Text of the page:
Specters of the tainted past greeted Arthur when he assumed office as the political pundits of the day predicted a flood of corruption and graft. However, that never occurred and Arthur ran the presidency in an honest and upright fashion. In fact, he showed great political courage by vetoing a graft-laden "rivers and harbors" bill, by breaking relations with his former New York political boss and by vigorously prosecuting fellow Republicans accused of defrauding the government.
For more information on Arthur, see EHT's earlier post on him.
Clearly, Tyler was no "party animal", and believed in making decisions based on an idea's merit and impact on what he perceived to be the nation's best interests, without regard to politics. In fact, about the only thing Tyler and the Whigs agreed on was the annexation of Texas in 1845.
For more information on Tyler, see Michael's earlier post on him.
President James K. Polk remains one of those six Presidents crowded into the period between 1840 and 1860 which tend to become a hazy blur, rather than attaining the place of greater prominence he actually deserves. In fact, a leading historian called Polk "the one bright spot in the dull void between Jackson and Lincoln." Despite this, Polk, who "came out of nowhere" to become President in 1844 and accomplished all he set out to do during his administration, managed to return to obscurity and remain there....
It's hard to imagine the United States without the vast expanses of the Southwest and Far West - particularly the State of California. The taming of these areas became an important part of the country's folklore and national identity. Yet all this might not have been, had President James Knox Polk not pursued his principles with such vigor. Therefore, it's strange indeed that there is so little national remembrance of this man and the critical role his presidency played.
For more sources on Polk, see my earlier post on him.
So take some time today and learn about about a "forgotten" President!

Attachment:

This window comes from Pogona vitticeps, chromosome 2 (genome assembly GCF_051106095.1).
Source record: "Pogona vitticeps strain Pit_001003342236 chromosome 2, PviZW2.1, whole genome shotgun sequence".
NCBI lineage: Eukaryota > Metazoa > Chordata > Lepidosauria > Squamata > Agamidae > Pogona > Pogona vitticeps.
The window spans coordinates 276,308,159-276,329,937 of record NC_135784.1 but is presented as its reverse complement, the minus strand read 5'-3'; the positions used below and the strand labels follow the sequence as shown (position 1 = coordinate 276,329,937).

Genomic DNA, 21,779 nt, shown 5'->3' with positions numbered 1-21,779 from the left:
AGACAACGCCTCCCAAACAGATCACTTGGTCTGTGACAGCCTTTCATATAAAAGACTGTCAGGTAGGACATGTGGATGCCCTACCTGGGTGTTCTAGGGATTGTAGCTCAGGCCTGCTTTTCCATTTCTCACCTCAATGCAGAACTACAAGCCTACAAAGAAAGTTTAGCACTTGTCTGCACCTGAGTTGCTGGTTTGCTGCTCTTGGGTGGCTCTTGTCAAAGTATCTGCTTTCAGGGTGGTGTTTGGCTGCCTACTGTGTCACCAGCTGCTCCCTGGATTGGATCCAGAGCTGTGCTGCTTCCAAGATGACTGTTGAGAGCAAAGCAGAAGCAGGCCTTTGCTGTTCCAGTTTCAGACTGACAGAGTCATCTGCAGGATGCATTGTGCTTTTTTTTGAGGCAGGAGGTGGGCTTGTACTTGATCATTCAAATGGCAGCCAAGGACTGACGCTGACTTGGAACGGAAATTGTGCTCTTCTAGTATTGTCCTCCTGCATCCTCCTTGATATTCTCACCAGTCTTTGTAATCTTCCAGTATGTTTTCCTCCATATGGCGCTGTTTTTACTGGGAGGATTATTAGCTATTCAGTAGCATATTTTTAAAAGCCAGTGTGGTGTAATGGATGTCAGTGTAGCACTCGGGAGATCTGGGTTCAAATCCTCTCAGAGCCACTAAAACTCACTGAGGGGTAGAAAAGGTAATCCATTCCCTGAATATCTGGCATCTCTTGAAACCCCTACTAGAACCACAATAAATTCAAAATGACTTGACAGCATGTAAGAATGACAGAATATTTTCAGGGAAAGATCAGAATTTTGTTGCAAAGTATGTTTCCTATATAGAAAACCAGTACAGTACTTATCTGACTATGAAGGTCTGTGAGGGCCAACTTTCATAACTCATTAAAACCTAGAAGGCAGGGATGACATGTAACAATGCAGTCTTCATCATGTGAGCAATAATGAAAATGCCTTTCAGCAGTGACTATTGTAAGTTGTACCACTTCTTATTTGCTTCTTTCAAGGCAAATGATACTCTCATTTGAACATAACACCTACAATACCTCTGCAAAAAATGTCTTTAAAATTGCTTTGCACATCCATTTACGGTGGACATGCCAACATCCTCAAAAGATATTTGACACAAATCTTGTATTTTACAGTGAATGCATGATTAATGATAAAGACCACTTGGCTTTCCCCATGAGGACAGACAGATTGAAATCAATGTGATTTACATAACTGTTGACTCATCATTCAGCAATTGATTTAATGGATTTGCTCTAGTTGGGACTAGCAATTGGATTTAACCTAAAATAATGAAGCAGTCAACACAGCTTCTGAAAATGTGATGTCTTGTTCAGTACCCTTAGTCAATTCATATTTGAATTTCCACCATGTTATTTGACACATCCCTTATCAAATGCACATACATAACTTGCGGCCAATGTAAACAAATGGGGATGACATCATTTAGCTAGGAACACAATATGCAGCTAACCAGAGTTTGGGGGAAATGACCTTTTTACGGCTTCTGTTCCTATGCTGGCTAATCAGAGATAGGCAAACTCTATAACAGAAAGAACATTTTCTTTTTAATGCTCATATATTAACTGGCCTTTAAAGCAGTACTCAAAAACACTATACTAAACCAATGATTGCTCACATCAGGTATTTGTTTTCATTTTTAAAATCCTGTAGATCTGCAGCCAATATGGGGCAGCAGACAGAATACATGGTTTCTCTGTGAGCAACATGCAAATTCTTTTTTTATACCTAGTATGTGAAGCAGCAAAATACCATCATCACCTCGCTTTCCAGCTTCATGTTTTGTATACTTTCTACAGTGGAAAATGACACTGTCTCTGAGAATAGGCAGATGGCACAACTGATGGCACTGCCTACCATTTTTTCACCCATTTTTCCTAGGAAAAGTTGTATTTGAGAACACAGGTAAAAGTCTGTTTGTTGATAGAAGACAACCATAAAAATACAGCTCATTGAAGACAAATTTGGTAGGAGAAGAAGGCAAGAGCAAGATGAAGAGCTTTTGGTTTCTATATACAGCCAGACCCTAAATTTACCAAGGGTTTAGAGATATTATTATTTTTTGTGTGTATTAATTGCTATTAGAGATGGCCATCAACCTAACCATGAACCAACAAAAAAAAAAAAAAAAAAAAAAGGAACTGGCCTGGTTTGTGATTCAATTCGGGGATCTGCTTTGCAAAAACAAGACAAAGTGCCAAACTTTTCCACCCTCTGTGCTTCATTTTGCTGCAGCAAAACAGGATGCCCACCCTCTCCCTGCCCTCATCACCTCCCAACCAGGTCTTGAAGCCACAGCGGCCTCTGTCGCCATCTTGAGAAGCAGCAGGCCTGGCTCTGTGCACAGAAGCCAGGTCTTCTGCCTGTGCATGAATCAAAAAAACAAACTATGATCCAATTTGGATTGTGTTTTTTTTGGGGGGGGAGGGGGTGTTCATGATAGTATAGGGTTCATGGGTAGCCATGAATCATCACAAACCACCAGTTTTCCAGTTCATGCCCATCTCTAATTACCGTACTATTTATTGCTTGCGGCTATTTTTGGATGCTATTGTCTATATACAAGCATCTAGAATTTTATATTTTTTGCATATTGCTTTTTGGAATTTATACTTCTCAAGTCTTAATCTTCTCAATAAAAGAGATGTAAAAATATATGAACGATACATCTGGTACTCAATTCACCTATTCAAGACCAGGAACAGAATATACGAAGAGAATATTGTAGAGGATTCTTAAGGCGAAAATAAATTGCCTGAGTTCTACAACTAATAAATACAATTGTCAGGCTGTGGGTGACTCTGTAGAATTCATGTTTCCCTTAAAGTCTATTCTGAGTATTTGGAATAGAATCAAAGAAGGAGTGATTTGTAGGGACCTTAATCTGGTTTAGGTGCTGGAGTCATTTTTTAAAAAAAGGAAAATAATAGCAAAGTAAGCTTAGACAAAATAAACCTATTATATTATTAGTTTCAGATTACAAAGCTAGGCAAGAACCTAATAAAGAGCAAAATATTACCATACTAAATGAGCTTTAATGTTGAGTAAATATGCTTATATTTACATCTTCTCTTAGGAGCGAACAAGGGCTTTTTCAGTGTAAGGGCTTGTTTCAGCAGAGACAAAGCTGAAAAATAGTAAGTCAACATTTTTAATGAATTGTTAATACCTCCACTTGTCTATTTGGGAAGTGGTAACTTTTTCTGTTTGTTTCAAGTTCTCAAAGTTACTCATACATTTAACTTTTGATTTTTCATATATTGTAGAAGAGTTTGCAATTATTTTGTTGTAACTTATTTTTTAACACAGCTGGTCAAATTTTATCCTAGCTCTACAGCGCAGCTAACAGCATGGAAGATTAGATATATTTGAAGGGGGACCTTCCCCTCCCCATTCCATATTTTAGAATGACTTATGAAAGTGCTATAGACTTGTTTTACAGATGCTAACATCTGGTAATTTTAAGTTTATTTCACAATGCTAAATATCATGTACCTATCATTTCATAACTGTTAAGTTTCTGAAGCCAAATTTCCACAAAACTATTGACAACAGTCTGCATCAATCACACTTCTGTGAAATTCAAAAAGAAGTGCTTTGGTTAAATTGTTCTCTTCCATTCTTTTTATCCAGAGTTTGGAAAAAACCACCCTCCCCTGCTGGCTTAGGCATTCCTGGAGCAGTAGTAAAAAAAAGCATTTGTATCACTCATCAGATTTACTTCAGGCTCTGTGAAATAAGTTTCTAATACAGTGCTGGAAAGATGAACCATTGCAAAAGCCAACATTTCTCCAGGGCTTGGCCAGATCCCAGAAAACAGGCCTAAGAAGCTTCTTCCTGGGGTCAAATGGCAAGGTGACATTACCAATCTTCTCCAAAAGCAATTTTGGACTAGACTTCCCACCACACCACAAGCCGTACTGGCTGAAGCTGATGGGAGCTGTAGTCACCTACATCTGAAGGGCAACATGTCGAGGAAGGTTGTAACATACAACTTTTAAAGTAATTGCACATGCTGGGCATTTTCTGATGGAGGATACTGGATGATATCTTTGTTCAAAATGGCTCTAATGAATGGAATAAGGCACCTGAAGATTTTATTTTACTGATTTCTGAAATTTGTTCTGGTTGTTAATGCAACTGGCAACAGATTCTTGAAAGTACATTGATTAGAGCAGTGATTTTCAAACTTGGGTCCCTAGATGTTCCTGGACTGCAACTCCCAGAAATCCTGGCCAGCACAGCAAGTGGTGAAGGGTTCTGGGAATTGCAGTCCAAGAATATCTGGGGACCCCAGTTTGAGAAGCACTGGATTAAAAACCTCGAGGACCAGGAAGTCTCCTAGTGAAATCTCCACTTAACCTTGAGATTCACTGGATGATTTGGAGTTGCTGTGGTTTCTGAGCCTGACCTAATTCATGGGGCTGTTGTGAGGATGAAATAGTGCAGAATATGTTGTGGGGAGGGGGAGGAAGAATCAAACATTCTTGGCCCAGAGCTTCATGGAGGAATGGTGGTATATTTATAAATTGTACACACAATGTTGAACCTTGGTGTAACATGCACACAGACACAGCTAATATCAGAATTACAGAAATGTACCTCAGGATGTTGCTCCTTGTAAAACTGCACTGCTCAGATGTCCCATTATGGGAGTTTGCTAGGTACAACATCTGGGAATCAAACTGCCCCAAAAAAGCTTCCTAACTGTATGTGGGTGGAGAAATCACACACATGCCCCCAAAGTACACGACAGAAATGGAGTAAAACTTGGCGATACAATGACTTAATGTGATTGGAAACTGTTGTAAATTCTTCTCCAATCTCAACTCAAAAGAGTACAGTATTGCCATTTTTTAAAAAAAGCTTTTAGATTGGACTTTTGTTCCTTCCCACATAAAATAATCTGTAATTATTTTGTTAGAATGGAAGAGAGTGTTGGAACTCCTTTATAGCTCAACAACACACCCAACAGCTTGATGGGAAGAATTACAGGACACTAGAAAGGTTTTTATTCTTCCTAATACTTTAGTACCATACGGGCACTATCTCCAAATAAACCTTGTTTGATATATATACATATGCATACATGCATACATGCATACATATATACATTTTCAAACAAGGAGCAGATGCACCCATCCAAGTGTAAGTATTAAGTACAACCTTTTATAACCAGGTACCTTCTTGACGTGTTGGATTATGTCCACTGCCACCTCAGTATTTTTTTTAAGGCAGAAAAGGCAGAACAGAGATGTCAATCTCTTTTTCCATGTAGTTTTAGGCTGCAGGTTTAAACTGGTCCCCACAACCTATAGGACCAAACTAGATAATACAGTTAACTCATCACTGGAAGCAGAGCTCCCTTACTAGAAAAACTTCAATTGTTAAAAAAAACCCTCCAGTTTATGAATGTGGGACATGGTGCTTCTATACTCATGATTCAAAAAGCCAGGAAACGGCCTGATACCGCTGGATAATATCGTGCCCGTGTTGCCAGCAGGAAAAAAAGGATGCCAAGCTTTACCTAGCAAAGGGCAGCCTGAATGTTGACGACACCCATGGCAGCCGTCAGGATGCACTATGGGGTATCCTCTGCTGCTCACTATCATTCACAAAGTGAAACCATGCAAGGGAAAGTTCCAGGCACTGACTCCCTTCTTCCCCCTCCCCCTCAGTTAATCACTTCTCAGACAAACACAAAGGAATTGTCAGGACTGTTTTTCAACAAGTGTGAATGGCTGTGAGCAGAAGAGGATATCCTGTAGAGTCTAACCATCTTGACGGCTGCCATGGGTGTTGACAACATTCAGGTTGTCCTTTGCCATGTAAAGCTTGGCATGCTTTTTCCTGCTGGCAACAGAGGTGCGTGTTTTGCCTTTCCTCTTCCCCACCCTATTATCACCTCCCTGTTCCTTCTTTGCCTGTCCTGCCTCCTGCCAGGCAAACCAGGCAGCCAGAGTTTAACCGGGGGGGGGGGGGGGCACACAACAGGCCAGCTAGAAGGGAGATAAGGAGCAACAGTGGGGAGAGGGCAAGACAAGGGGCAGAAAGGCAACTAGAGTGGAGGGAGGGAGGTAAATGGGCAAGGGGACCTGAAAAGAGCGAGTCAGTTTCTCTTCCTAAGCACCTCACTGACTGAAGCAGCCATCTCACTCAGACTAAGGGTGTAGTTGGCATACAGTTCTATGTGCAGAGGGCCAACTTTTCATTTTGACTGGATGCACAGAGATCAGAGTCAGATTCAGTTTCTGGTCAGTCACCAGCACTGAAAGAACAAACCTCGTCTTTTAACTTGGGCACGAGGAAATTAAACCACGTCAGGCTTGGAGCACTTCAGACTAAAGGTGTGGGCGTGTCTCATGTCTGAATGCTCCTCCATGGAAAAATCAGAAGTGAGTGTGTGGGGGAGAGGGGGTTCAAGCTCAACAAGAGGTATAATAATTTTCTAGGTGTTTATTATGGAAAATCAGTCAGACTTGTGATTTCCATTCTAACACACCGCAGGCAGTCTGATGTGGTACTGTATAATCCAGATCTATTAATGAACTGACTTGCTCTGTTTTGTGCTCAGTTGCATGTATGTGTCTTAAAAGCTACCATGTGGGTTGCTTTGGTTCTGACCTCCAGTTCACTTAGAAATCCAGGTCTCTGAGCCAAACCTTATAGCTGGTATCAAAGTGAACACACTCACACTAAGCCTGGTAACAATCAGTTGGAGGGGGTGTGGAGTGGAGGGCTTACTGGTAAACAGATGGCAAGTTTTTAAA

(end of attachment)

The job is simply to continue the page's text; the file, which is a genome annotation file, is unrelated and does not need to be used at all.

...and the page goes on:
Tuesday, September 19, 2006
Well, the only book we had was Reflections by Barbara Bush, which is about her life after the White House. No help there. We didn’t have any biographies of either Bush (we have a strange and always changing variety of books in the gift store). And none of the First Ladies’ compilation books we had had anything but the traditional pictures of grandmotherly Barbara Bush. By this point, this was driving me nuts (I have to follow up any quest – forgetting it is impossible for me). I had to find something. So we called over the actual library for help and started doing some Internet searches while we waited to hear back from them. Barbara Bush did not just appear with gray hair!
I had a feeling the Bush Presidential Library would be our best bet, but we could not find anything from the main page, so we had to turn to search engines. These of course gave us a lot of false links to the younger Barbara Bush (the current President’s daughter rather than his mother). But we found some hidden at the Bush Presidential Library! Then of course, as soon as we found those, the library called back with a book. So our visitors got to see the online pictures plus go over and peruse the book. They were quite happy and I felt satisfied.
In any case, since I did all that work, I thought I would share some pictures of Barbara Bush with you that you may not have seen in the past. As I guessed, she did not appear with gray hair! She was a very lovely young woman.
From the Bush Presidential Library’s online photo collection:
George and Barbara Bush on their honeymoon
It is amazing when you start looking how much of the information available to us is the same. The same pictures, similar text and similar stories…there is a lot of diverse information out there, but it often takes time to find it!
I think this is also an interesting commentary on image as well. Barbara Bush has always given off a grandmotherly image. When we were seaching for these, we were discussing whether or not she had ever released any early pictures - as they don't really go with her "image." While First Lady, the image we saw of a sweet grandmotherly woman was what we were supposed to see and that is the one we remember. That does not necessarily meant that is all there is to know! Barbara Bush is really a fascinating woman. You can see one of my earlier posts to read some of her quotes and speeches.